But what if Delta begins boarding his section just as he's lit multiball on "Mustang?" What if he has to give back to the pinball gods the bonus points he so artfully has accumulated on his third ball?
The third ball. The last time Robert played Pinburgh, he made it back to the final round of four along with this smooth cat out of Riverside County, California, named Jim Belsito. Their match came down to the final ball on a game called "FunHouse." A mechanical ventriloquist's dummy named Rudy sits atop the playfield. He and Belsito each racked up tens of millions of points. Then came Robert's third ball. Almost everything in pinball happens on the third ball, when all the targets and combinations have been hit and the points begin to increase exponentially. "He had everything lined up," Maurizio says. "All he had to do was shoot the ball into Rudy's mouth." Instead, well, if you've spent any time near an arcade, you've heard what Rudy tells everyone in the vicinity when that last ball drains: "The FunHouse is closed."
All of Robert's life, Maurizio has eased his son through these scenarios. Good balls. Bad balls. Life. Airports. They used to practice going to airports together before they actually flew anywhere. They practiced lineups, checkpoints, the sudden beeping of metal detectors, the endless questions -- all the seemingly trivial social exchanges that for Robert might quickly ripple into anxious thoughts. They could anticipate almost every situation. But a couple of days before this trip, Maurizio quietly informed his son that he wasn't coming. It was time. Eventually, you must trust all that you and your son have practiced. You have to trust the strangers rushing through the world around him to have some latent human capacity for empathy. But now Robert is nervous. The biggest pinball tournament in the history of the world and Maurizio isn't with him? "You have to admit, that's a little bit unusual," Robert says.
For a moment, he is caught between these looping thoughts: airports and crying babies and his dad and his dog, Lupo, the schipperke, who hasn't been feeling too well, and Rudy and the failed third ball and the depth of the Allegheny River and, finally, is Brad Marchand any good at hockey or just a pest?
"Do you think Brad Marchand is really that great of a player?" Robert asks.
Why are you so obsessed with Marchand?
"Because when Marchand gets hurt, people get excited."
You spend a lot of time thinking about him.
"He's just a pest! Like -- what about Raffi Torres?"
What about Raffi Torres?
"Is he a pest or not really?"
Do you think you would be a pest if you played hockey?
"No. Well ... maybe a little bit. You know who some say was a dirty player himself sometimes? Aaron Rome. That was a dirty player! That hit on Horton in the Stanley Cup finals." Robert smashes his fingers together in delight.
How many times have you watched that hit?
"Like a hundred times."
Which hit have you watched more than any other?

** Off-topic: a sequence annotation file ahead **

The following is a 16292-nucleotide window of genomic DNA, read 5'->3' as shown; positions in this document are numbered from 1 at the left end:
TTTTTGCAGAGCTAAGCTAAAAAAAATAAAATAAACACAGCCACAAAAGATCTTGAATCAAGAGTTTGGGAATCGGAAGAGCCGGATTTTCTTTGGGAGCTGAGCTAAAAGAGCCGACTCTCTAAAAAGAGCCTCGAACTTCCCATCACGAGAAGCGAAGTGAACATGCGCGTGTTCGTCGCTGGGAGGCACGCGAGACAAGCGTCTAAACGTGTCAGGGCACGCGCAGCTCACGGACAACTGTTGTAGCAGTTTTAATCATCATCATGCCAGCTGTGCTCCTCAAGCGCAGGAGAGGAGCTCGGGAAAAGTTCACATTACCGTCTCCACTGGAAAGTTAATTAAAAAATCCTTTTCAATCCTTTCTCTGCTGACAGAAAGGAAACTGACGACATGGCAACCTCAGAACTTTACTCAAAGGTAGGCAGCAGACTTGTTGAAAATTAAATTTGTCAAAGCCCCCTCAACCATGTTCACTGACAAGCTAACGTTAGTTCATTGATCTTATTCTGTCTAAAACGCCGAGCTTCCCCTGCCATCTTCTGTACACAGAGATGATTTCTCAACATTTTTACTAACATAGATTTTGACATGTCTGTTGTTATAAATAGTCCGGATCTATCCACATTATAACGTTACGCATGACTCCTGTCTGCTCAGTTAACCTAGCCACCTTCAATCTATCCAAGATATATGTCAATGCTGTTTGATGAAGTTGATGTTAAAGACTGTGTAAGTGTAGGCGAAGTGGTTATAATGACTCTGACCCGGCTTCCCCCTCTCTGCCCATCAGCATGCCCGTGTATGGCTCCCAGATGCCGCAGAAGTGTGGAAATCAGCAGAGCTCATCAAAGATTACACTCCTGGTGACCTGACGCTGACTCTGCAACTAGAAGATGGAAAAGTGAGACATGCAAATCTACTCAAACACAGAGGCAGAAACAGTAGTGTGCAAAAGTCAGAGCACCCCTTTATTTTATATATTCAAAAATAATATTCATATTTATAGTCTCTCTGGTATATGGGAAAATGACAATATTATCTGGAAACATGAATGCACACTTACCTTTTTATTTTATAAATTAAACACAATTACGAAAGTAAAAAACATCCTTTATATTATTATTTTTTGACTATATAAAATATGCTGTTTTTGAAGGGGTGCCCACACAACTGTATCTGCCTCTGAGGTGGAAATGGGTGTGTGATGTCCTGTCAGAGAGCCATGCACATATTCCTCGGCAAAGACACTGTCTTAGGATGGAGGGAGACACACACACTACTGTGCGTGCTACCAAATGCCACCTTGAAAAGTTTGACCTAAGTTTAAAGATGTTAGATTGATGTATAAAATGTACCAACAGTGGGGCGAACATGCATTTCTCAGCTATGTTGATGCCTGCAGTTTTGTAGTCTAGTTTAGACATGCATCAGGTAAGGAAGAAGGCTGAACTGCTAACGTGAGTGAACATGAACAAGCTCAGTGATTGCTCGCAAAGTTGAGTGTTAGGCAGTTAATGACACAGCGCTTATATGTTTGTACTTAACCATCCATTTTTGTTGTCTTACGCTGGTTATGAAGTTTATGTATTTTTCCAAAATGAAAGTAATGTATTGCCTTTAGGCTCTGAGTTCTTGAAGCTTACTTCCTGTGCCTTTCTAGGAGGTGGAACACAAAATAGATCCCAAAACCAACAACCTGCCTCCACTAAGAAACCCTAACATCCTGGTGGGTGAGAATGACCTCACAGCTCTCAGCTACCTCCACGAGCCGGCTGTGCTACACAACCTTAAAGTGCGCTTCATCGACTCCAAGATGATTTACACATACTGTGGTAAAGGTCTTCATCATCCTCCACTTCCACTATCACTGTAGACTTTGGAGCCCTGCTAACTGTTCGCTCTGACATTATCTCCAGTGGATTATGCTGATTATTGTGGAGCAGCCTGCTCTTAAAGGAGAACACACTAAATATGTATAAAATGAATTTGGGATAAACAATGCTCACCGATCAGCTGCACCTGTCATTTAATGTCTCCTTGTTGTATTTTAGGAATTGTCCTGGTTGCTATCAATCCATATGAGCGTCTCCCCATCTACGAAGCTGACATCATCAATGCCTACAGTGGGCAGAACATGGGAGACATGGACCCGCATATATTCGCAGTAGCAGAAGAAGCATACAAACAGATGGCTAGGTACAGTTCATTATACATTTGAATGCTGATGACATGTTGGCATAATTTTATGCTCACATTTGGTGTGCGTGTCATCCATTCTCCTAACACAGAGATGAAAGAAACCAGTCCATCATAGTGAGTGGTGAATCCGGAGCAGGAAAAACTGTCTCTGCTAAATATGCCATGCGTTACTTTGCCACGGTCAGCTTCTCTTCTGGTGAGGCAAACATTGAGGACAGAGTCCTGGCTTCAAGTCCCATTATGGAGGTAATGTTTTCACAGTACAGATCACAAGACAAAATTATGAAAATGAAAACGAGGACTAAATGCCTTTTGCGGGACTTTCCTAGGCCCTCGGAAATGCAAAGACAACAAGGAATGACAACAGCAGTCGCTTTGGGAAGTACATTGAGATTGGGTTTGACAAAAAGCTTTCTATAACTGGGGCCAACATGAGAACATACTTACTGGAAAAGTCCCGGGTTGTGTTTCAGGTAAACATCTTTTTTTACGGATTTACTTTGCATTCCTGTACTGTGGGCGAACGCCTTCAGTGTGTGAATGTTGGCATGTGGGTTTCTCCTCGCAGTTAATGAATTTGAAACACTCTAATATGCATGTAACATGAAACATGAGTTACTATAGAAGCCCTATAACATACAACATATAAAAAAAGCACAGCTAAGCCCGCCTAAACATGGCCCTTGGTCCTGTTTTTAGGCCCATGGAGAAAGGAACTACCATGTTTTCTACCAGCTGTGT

How many times have you watched the Hossa hit?
"Like -- hundreds of times." He is now silently clapping his hands.
Why so often?
"Some think the Chicago Blackhawks did not deserve a hit like that! Some say it's probably one of the baddest hits in like -- 10 years! It's probably going to be a top five baddest hits! Do you think it deserves to be in that spot?"
The loop accelerates. From Torres to Marty McSorley to Claude Lemieux. Robert is deep inside this airport now. And Robert is rallying.
PINBURGH IS A match-play tournament. In the early rounds, unranked players can find themselves in a bank of machines against the world's elite. Pinburgh is where a young player will see Elwin up close. "I've never seen anyone play in a way like that," Robert says. "Controlling balls. Having multiball abilities. It's like Keith Elwin can read the ball five seconds ahead of time. He knows exactly how its behavior is." After they played the first time, Elwin told Robert: "You have good aim. The thing you have to understand is that certain combinations open things up."
To properly learn the game, Robert sifted through the jumble of manuals online, watching video tutorials, piecing together strategies off pinball discussion forums. This is how he conquered small talk and ordering food at a restaurant and his 12th-grade departmental exams. He learned about players who take the glass off machines and practice dropping and catching with each flipper. He repeated these acts, dropping and catching, dropping and catching.
Those on the circuit have not always known what to make of Robert's game. In the 2014 final, Twitch.tv commentators puzzled over some of his decisions yet marveled at his feel for the game. "Robert likes control so much, he is willing to give up opportunity in order to maintain control," one said, and then moments later: "The little flicks that he's doing on the flippers ... there's another triple! My god!"
Robert claps behind his back while keeping the ball up on triple jackpot. He bounces on his toes, vibrating. When something is about to blow up, Robert likes to take one hand off the flippers, stand on his toes, raise his eyebrows and point at where you just might want to look. This is what he calls charm. More than his wanting to be the world's best pinball player, Robert wants to be its most charming. Alone in the garage, between the drop catches and target shooting, he diligently practices charm. Unlocking wizard mode on "World Cup Soccer," he lets his jacket fall down his back like Michael Jackson, imagining his fans are watching in chat rooms online. "I like feeling charming with them," he says.
It can be a challenge for Robert to talk to more than one person at once. In January, around 400 people sat in an old movie theater in East Vancouver to watch Robert play pinball. The host of the event asked what Robert listens to when his headphones are up. The audience shouted guesses as Robert did a number on the "Walking Dead" game, shaking his head in delight with each incorrect guess.
Robert liked this last answer but just whispered, "How many walkers you kill today?" then looked back down at the game. The crowd fell silent.
A few nights before Pinburgh in the summer of 2015, I ask whether he has invented any shots, as some of the other greats have. "No," he says. The realization seems to unsettle him. He looks down at Metallica and begins to address the machine -- or more specifically, the ghoulish character in the electric chair between the two ramps. "Hey, Sparky, can you do a backflip?" he asks. He nudges the machine sharply, the way he would to keep the ball from draining. Sparky's head shakes in different directions, then settles into a horizontal movement. Robert asks more questions. And Sparky answers with similar head gestures. Some yes. Some no. "Sparky, do you know what a schipperke is?" "Sparky, am I going to win Pinburgh?" Sparky indicates in the affirmative.
"How do you know Sparky's telling the truth?" ?I ask.
"Hey, Sparky, do you always tell the truth?"
Sparky nods again. Robert looks me dead in the eye. He once told his mom that looking in someone's eyes hurts his head. It's unclear in this moment whether the shot he has invented is to solicit truth from a pinball machine -- to reveal its true soul -- or whether, more than revealing the soul of the machine, he is controlling it with such precision that it will give him the answers he wants.